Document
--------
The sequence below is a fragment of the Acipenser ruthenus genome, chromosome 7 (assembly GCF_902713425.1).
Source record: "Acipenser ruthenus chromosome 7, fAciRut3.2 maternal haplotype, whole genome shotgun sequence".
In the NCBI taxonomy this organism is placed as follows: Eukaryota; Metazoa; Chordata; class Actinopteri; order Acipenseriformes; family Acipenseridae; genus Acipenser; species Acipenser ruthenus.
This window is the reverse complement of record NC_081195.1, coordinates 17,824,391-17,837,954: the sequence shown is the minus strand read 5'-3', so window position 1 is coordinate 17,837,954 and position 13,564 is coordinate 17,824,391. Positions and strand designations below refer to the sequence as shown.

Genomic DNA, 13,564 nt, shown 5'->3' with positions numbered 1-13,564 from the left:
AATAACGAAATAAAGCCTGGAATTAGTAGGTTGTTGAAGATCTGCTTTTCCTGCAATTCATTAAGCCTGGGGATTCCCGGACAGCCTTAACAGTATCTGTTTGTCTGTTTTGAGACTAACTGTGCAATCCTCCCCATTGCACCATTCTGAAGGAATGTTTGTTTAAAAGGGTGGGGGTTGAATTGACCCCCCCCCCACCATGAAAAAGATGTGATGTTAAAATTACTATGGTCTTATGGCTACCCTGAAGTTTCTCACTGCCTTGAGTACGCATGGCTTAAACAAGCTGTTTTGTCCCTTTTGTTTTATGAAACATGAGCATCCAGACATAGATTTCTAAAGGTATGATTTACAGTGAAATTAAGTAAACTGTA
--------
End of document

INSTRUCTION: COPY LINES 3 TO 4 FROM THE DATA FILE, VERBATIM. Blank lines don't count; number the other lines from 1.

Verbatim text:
In the NCBI taxonomy this organism is placed as follows: Eukaryota; Metazoa; Chordata; class Actinopteri; order Acipenseriformes; family Acipenseridae; genus Acipenser; species Acipenser ruthenus.
This window is the reverse complement of record NC_081195.1, coordinates 17,824,391-17,837,954: the sequence shown is the minus strand read 5'-3', so window position 1 is coordinate 17,837,954 and position 13,564 is coordinate 17,824,391. Positions and strand designations below refer to the sequence as shown.